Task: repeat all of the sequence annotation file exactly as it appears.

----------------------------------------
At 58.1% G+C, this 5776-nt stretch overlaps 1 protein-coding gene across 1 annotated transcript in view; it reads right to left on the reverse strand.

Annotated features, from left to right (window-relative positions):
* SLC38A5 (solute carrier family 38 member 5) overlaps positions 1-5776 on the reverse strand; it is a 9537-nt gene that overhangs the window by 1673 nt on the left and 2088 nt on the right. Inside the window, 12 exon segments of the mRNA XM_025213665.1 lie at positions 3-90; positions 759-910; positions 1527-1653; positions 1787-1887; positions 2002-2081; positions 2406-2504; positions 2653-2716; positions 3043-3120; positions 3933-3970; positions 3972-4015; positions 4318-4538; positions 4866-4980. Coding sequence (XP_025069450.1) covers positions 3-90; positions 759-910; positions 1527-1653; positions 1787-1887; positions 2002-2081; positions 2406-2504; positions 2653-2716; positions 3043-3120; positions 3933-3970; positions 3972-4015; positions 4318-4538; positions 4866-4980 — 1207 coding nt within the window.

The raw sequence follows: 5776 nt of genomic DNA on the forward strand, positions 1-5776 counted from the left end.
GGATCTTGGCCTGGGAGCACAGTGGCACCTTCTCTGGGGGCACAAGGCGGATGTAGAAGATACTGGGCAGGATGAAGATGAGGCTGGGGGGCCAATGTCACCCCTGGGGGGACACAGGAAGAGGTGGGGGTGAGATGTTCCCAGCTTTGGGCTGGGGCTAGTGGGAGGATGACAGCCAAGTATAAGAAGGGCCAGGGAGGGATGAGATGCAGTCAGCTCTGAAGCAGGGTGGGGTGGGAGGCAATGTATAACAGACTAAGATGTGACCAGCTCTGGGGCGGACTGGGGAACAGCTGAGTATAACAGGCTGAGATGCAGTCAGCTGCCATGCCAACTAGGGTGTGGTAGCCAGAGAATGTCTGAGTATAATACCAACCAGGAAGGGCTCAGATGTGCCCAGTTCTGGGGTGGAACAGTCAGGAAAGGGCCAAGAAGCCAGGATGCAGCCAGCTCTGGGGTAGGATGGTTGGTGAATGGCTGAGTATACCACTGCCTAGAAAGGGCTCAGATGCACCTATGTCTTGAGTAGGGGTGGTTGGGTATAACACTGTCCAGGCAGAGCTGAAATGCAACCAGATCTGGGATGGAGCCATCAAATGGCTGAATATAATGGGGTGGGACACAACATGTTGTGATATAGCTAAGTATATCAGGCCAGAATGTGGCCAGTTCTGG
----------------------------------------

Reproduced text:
At 58.1% G+C, this 5776-nt stretch overlaps 1 protein-coding gene across 1 annotated transcript in view; it reads right to left on the reverse strand.

Annotated features, from left to right (window-relative positions):
* SLC38A5 (solute carrier family 38 member 5) overlaps positions 1-5776 on the reverse strand; it is a 9537-nt gene that overhangs the window by 1673 nt on the left and 2088 nt on the right. Inside the window, 12 exon segments of the mRNA XM_025213665.1 lie at positions 3-90; positions 759-910; positions 1527-1653; positions 1787-1887; positions 2002-2081; positions 2406-2504; positions 2653-2716; positions 3043-3120; positions 3933-3970; positions 3972-4015; positions 4318-4538; positions 4866-4980. Coding sequence (XP_025069450.1) covers positions 3-90; positions 759-910; positions 1527-1653; positions 1787-1887; positions 2002-2081; positions 2406-2504; positions 2653-2716; positions 3043-3120; positions 3933-3970; positions 3972-4015; positions 4318-4538; positions 4866-4980 — 1207 coding nt within the window.

The raw sequence follows: 5776 nt of genomic DNA on the forward strand, positions 1-5776 counted from the left end.
GGATCTTGGCCTGGGAGCACAGTGGCACCTTCTCTGGGGGCACAAGGCGGATGTAGAAGATACTGGGCAGGATGAAGATGAGGCTGGGGGGCCAATGTCACCCCTGGGGGGACACAGGAAGAGGTGGGGGTGAGATGTTCCCAGCTTTGGGCTGGGGCTAGTGGGAGGATGACAGCCAAGTATAAGAAGGGCCAGGGAGGGATGAGATGCAGTCAGCTCTGAAGCAGGGTGGGGTGGGAGGCAATGTATAACAGACTAAGATGTGACCAGCTCTGGGGCGGACTGGGGAACAGCTGAGTATAACAGGCTGAGATGCAGTCAGCTGCCATGCCAACTAGGGTGTGGTAGCCAGAGAATGTCTGAGTATAATACCAACCAGGAAGGGCTCAGATGTGCCCAGTTCTGGGGTGGAACAGTCAGGAAAGGGCCAAGAAGCCAGGATGCAGCCAGCTCTGGGGTAGGATGGTTGGTGAATGGCTGAGTATACCACTGCCTAGAAAGGGCTCAGATGCACCTATGTCTTGAGTAGGGGTGGTTGGGTATAACACTGTCCAGGCAGAGCTGAAATGCAACCAGATCTGGGATGGAGCCATCAAATGGCTGAATATAATGGGGTGGGACACAACATGTTGTGATATAGCTAAGTATATCAGGCCAGAATGTGGCCAGTTCTGG